“Chef Marco,” aka Marco Polo Hernández Cuevas is soon to publish a chapter titled, “West Africa in Mexican rice cultivation and gastronomy” in The Afro-Mexican ancestors and the nation they constructed (Negritud Editions). I’m excited to find the book for my library!
The [chapter] reveals that, among others, rice, rice cultivation, and a major part of rice gastronomy, arrived in Mexico in the sixteenth century from the Senegal-Gambia region of West Africa as cultural capital of the West African Ancestors who were brought to Mexico at the time. The reconstruction of a plausible history of the successful transplantation of rice to Mexico in the first half of the sixteenth century provides agency to Senegalese-Gambian women and men in the building of Mexican national crops, gastronomy and identity.
The author’s YouTube video offers a delicious comparison of West African dishes side by side with ‘traditional’ Mexican plates: Wolof rice with fried plantains and Arroz a la Mexicana con Platanos, Mole con arroz a la Mexicana and Mafe; cold Hibiscus (Bissap) tea, Tamarind tea (Puha), barbequed goat, fried Tilapia, Mutuke (tamales), Ceebu Jeen, etc.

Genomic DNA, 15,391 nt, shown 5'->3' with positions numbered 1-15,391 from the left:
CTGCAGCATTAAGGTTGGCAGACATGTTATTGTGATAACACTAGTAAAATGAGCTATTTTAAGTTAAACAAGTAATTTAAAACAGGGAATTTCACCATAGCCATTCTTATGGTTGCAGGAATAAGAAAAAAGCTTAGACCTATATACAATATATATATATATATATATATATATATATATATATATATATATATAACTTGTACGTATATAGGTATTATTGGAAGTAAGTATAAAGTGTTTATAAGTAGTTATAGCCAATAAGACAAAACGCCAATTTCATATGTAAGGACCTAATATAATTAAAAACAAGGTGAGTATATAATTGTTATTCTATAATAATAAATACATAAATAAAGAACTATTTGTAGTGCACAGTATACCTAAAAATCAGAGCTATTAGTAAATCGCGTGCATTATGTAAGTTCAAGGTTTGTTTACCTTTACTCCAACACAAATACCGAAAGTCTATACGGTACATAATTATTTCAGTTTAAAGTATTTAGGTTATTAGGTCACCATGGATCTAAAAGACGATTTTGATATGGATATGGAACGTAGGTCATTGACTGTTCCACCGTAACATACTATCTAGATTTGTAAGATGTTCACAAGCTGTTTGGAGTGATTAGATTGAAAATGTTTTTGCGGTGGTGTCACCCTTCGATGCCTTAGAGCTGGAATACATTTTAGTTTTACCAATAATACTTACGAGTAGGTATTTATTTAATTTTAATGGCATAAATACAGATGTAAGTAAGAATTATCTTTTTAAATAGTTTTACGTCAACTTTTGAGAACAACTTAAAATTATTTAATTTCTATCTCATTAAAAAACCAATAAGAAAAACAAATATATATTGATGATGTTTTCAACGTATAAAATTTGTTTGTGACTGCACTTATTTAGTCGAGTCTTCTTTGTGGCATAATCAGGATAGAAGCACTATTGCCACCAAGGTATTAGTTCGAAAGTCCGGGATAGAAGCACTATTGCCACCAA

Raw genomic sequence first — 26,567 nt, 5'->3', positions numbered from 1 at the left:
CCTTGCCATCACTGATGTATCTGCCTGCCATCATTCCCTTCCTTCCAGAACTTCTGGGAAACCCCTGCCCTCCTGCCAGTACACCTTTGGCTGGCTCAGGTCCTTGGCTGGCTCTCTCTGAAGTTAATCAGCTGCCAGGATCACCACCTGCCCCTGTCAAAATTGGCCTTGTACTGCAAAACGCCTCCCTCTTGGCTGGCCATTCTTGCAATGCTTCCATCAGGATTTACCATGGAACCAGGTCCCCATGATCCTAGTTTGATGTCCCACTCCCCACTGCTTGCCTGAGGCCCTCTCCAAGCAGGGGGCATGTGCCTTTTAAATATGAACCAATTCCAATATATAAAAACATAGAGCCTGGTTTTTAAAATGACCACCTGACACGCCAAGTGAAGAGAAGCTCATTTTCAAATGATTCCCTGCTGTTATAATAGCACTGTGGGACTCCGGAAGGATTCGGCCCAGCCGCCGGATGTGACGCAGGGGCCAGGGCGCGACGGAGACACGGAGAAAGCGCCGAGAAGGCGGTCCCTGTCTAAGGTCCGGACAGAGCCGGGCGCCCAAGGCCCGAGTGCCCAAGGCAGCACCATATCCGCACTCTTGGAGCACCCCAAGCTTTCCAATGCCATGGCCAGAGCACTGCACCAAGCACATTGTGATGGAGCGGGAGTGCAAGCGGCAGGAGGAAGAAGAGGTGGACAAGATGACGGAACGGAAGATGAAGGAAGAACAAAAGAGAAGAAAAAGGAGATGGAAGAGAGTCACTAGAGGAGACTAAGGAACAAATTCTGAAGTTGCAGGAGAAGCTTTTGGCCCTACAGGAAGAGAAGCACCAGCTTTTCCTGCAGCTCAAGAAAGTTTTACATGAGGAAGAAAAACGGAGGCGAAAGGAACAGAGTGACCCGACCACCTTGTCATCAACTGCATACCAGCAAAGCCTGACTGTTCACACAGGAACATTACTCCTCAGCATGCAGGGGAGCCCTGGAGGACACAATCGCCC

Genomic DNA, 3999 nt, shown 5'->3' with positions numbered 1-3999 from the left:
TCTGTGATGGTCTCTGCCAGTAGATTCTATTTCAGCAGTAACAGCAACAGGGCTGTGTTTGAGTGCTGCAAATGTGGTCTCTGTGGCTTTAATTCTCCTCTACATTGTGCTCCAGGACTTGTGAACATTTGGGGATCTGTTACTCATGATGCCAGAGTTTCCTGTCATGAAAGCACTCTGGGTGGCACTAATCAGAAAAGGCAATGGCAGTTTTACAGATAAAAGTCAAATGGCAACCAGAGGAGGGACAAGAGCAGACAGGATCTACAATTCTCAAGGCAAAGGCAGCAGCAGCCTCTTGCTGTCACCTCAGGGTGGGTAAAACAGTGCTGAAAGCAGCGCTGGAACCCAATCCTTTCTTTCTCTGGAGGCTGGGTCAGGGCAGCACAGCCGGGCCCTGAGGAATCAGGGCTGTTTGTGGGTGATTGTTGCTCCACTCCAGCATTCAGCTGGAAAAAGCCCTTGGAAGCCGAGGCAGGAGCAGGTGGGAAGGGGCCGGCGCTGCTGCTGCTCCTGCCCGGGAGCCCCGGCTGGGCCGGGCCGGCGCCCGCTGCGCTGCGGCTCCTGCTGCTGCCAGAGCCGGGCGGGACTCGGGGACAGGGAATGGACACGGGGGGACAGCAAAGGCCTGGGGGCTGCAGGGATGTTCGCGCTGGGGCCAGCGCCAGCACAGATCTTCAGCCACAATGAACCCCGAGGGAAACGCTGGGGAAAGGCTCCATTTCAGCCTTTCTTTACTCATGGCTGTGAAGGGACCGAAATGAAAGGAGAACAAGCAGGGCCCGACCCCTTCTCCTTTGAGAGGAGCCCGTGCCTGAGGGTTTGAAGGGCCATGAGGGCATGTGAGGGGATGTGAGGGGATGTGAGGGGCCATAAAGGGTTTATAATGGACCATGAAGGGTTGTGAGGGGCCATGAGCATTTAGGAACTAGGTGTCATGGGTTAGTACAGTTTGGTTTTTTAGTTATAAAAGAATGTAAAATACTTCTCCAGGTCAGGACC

The video credits Judith Carney’s groundbreaking history, published in 2001, Black rice: the African origins of rice cultivation in the Americas (Cambridge, Mass: Harvard University Press). Thanks to H-Africa discussion list for notice of this interesting contribution to Trans-Atlantic cultural understanding. If you’re unfamiliar with the representation of the African Diaspora in Mexico, here’s a brief introduction by Alexis Okeowo to the history of Afro-Mexicans in “Yanga, a place that called itself ‘the first free slave town in the Americas’…named for Gaspar Yanga, a slave who had led a successful rebellion against the Spanish in the 16th century.”